Monday, October 10, 2016

Straps in Training, Part 3: A Practical Guide

This is part three of a guest post by Buzz Mooney. Please visit British Tars: 1740-1790 for Part One, and this post for Part Two.

There appear to be two variations on the "sailors' fashion" of shoes: one features one strap hanging loosely over the forward edge of the buckle frame. Illustrations seem to indicate that this was the more common style. The second style has the straps crossed and fed under the forward side of the buckle frame, as seen in "Watson and the Shark."

Here are some images of one of my own shoes, with the straps buckled and trained in various manners:


The buckle attached to the chape strap in the usual fashion:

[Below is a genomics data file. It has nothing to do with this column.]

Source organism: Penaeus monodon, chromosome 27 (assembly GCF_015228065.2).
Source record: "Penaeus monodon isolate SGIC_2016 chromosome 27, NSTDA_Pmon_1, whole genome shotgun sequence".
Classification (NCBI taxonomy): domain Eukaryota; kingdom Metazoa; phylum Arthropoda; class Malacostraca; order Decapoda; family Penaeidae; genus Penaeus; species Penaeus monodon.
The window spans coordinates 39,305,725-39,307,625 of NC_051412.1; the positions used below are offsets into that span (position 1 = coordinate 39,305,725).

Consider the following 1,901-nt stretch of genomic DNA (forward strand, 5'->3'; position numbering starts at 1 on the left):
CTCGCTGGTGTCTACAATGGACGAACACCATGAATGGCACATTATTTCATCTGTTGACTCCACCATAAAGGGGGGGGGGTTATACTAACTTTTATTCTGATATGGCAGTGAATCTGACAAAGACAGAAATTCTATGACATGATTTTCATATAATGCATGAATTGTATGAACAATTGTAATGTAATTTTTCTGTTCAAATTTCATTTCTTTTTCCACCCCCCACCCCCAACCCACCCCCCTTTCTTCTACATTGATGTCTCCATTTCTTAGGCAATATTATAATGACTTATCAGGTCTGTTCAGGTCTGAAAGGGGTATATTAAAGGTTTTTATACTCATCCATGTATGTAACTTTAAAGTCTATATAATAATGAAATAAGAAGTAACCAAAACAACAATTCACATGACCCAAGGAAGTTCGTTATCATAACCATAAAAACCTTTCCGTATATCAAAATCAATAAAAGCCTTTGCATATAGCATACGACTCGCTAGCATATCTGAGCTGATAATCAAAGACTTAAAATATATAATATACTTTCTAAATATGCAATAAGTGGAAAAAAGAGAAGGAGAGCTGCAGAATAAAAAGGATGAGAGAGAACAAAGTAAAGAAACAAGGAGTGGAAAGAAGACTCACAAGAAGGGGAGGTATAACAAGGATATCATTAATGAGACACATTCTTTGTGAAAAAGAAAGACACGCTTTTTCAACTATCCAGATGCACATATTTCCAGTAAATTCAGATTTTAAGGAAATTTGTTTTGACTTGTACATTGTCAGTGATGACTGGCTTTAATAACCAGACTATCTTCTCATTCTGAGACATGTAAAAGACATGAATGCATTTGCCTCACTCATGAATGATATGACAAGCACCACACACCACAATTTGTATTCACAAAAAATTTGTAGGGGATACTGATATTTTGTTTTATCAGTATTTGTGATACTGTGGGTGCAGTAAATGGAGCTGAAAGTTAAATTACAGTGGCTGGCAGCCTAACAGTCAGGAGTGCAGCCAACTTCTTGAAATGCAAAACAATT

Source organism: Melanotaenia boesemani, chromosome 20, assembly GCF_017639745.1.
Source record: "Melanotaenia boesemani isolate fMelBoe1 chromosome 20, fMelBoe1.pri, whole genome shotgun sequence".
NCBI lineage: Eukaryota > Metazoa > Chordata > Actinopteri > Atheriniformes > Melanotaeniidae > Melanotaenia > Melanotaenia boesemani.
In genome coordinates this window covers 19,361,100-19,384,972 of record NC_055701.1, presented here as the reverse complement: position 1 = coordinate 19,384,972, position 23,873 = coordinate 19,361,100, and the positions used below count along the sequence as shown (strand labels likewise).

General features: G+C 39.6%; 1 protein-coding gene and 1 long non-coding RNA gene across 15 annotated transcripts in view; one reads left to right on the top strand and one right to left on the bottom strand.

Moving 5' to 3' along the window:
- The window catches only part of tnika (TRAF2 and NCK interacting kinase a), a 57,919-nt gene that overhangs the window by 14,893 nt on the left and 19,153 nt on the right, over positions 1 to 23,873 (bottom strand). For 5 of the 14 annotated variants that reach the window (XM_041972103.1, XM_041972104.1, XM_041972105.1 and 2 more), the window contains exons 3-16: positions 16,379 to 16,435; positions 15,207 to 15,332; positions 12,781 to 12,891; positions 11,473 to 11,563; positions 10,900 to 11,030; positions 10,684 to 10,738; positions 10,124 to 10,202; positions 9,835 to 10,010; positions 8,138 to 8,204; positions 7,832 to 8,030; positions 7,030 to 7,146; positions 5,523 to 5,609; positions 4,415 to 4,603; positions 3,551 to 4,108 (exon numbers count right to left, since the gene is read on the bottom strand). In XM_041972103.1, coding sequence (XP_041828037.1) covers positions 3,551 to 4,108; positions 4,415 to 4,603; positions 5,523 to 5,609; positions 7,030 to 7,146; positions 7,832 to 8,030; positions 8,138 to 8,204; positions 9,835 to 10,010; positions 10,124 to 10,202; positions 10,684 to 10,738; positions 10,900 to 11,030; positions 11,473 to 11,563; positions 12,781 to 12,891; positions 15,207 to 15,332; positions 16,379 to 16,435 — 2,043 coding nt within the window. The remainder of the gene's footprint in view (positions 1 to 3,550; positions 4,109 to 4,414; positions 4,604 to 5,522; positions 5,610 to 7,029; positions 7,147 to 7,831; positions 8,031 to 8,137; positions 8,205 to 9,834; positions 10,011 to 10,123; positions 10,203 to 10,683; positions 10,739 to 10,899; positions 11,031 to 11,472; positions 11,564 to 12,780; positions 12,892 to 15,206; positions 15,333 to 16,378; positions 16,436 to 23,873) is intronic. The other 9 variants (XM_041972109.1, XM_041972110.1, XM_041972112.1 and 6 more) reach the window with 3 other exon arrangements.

The shoe buckled in the usual fashion:

The shoe buckled in the usual manner, but with the straps pulled forward:

The buckles installed on the chape strap in the conjectural “quick-release” fashion:

The tongue strap buckled:

The “quick-release” method, with both straps loose:


A possible arrangement of the straps, from the “quick-release”. (Note: this would no longer be a quick release, but may be a way to secure the shoe better, while maintaining the overall style):

“Quick release” with both straps fed under the frame:

Thanks to Mr Mooney for sharing his research with me and British Tars!

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